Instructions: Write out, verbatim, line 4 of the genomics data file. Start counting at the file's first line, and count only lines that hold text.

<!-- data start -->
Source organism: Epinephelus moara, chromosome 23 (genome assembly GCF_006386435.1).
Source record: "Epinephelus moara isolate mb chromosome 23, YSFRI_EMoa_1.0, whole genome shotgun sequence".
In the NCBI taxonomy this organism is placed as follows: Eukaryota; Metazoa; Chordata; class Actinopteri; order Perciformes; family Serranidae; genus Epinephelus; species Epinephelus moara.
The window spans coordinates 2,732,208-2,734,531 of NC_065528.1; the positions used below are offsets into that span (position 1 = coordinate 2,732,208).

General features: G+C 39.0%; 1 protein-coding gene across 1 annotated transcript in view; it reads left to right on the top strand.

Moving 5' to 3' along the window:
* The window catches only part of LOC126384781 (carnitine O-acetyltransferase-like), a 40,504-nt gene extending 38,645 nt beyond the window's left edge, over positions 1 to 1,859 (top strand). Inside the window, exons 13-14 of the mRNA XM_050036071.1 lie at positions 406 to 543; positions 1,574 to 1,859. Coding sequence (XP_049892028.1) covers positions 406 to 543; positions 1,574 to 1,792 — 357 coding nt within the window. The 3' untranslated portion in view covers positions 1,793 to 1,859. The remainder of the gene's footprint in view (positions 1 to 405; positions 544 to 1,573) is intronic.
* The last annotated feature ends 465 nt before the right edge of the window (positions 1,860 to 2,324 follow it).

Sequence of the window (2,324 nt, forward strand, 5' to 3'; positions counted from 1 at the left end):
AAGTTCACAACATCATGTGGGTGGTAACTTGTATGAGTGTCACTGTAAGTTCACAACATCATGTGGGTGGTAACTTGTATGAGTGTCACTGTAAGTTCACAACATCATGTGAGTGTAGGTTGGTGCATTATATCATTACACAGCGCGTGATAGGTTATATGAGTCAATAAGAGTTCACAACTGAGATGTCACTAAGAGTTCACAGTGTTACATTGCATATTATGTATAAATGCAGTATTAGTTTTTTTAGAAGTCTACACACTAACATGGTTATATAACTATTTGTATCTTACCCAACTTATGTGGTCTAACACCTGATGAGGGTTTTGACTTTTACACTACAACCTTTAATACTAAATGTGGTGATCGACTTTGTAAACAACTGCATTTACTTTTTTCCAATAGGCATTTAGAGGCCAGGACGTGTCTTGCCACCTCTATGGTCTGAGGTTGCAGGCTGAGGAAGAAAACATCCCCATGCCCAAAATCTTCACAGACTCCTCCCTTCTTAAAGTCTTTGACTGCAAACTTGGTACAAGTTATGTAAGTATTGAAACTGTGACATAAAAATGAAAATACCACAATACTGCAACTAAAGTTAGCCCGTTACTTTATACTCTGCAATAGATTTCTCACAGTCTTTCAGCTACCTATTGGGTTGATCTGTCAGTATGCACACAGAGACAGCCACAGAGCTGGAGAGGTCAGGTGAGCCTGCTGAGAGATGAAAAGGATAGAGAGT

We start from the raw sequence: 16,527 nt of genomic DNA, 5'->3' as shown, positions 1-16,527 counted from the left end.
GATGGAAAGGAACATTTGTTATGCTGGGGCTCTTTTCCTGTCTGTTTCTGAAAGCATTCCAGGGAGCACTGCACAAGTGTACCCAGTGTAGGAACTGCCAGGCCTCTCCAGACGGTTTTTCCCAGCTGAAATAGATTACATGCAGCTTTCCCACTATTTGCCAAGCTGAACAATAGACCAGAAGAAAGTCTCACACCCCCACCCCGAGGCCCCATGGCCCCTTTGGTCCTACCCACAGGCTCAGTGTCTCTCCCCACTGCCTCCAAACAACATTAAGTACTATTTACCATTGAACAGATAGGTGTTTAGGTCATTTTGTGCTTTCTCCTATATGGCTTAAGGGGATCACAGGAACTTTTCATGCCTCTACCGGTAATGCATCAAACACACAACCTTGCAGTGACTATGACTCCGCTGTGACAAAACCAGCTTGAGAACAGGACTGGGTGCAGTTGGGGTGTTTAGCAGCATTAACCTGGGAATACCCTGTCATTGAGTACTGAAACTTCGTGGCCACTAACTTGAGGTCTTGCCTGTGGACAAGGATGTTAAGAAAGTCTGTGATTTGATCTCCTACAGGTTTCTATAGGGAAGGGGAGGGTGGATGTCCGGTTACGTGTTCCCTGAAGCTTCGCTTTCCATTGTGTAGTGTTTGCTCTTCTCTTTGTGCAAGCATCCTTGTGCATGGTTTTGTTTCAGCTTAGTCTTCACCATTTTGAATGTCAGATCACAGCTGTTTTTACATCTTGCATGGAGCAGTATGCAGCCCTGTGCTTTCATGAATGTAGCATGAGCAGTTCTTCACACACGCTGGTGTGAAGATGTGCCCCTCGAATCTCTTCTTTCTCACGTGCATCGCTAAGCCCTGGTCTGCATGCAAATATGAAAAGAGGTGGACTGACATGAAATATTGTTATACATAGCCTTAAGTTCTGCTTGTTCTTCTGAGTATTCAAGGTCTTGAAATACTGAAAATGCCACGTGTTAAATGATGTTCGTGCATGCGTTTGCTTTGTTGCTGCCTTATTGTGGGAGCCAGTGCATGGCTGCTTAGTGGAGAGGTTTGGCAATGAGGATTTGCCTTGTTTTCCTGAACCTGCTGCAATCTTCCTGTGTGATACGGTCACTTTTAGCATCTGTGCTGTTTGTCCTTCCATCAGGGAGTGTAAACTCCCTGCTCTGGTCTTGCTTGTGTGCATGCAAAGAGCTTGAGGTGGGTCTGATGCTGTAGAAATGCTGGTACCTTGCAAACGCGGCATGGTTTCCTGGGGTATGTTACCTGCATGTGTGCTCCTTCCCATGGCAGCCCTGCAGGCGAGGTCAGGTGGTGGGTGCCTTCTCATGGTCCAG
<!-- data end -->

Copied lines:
The window spans coordinates 2,732,208-2,734,531 of NC_065528.1; the positions used below are offsets into that span (position 1 = coordinate 2,732,208).